Before the final April gathering outside the military headquarters, months of demonstrations had hit a stalemate, but the protests remobilised around the anniversary of the overthrow of military leader Gaafar an-Nimeiry on 6 April. The recent resignation of Algeria’s President Abdelaziz Bouteflika after popular pressure may also have served as inspiration.
Despite the odds, the protesters ensured a change in Sudan’s leadership twice in a matter of days. This has rewarded the hard work and sacrifices of an emboldened movement, one that sees the potential for success, and will probably not be sated until further demands are met by the military.
Second, the 6 April protests turned around fissures in the security response as some members of the Sudanese army offered protesters protection against national security forces trying to disperse them. This raises questions regarding the unity of the Sudanese security forces going forward.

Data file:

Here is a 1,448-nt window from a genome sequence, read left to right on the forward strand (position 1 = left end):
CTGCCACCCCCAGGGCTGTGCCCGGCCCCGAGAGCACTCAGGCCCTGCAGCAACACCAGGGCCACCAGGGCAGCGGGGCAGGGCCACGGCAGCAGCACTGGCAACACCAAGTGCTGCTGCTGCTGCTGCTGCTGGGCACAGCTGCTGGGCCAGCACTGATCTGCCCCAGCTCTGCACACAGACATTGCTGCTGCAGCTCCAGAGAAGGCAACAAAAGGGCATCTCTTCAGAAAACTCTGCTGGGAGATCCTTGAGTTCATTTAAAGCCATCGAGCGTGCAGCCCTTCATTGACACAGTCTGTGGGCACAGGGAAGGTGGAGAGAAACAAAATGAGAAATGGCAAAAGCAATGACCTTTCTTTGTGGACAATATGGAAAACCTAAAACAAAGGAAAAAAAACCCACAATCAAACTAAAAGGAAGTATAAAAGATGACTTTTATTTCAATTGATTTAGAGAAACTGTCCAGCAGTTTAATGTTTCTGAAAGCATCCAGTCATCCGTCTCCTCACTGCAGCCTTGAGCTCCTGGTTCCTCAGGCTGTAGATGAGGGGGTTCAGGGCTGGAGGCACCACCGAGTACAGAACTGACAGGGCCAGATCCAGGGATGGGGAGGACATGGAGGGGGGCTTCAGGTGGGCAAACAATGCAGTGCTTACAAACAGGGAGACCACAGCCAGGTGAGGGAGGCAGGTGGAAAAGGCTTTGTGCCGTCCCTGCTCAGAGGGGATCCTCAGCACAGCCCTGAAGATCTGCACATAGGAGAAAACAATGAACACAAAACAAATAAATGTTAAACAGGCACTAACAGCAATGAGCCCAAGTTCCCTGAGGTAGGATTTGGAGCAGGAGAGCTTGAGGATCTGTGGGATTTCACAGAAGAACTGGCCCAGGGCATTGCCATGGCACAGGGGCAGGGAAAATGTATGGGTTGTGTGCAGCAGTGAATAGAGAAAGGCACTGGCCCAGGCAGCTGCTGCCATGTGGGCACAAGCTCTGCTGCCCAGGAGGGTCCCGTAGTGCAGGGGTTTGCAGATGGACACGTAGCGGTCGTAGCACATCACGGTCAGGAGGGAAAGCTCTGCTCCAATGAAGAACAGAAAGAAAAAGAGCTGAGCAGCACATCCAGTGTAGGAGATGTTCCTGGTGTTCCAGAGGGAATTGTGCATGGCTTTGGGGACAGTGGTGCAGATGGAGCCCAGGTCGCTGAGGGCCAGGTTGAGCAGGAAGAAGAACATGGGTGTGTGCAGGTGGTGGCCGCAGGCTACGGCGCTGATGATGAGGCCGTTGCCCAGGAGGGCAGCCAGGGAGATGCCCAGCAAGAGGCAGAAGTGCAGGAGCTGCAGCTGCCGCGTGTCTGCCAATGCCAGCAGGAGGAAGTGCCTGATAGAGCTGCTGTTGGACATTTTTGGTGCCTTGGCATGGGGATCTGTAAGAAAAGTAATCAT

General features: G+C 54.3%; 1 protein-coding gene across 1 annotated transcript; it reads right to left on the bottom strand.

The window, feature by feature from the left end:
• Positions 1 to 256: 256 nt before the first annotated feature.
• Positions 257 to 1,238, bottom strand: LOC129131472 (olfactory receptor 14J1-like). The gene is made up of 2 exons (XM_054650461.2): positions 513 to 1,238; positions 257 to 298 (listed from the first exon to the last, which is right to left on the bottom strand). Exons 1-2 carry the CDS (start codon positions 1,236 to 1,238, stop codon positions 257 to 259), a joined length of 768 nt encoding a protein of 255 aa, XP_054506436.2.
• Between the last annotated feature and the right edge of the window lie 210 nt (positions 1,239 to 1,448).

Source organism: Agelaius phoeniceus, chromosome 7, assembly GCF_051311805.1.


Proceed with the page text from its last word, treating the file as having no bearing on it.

At the same time the formation of the Transitional Military Council has generated perceptions of a military hijack of a civilian cause, thereby requiring the continued presence of protesters on the streets, even after al-Bashir’s ousting.
While Awad resigned largely due to pressure from the masses, his successor al-Burhan has reiterated a two-year timeline. The military evidently wants to play a pivotal role in the transition to civilian rule. However protesters are distrustful because of the role the army played in propping up al-Bashir, and the potential for allowing his continued influence, or at least his system, to persist through their hold on power.